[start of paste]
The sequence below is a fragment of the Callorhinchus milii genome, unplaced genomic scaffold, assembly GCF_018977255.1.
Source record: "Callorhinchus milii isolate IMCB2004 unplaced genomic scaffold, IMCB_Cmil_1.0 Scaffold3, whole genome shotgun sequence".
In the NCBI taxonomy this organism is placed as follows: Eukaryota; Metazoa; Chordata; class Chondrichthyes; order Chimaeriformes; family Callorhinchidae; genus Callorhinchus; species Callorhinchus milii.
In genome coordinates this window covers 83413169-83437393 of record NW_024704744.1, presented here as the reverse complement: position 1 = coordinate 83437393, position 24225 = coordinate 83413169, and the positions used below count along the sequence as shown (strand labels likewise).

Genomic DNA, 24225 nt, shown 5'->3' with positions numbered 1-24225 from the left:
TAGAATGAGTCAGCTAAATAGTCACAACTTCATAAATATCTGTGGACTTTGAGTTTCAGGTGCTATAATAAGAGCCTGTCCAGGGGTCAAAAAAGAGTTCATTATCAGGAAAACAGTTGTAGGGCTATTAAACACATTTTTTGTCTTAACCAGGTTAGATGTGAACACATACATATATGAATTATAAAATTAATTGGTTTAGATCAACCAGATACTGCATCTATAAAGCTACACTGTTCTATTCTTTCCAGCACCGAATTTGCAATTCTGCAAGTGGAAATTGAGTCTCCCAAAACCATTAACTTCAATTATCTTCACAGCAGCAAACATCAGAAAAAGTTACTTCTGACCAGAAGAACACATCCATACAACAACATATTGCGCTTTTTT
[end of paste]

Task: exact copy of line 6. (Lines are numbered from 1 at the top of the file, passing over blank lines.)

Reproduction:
TAGAATGAGTCAGCTAAATAGTCACAACTTCATAAATATCTGTGGACTTTGAGTTTCAGGTGCTATAATAAGAGCCTGTCCAGGGGTCAAAAAAGAGTTCATTATCAGGAAAACAGTTGTAGGGCTATTAAACACATTTTTTGTCTTAACCAGGTTAGATGTGAACACATACATATATGAATTATAAAATTAATTGGTTTAGATCAACCAGATACTGCATCTATAAAGCTACACTGTTCTATTCTTTCCAGCACCGAATTTGCAATTCTGCAAGTGGAAATTGAGTCTCCCAAAACCATTAACTTCAATTATCTTCACAGCAGCAAACATCAGAAAAAGTTACTTCTGACCAGAAGAACACATCCATACAACAACATATTGCGCTTTTTT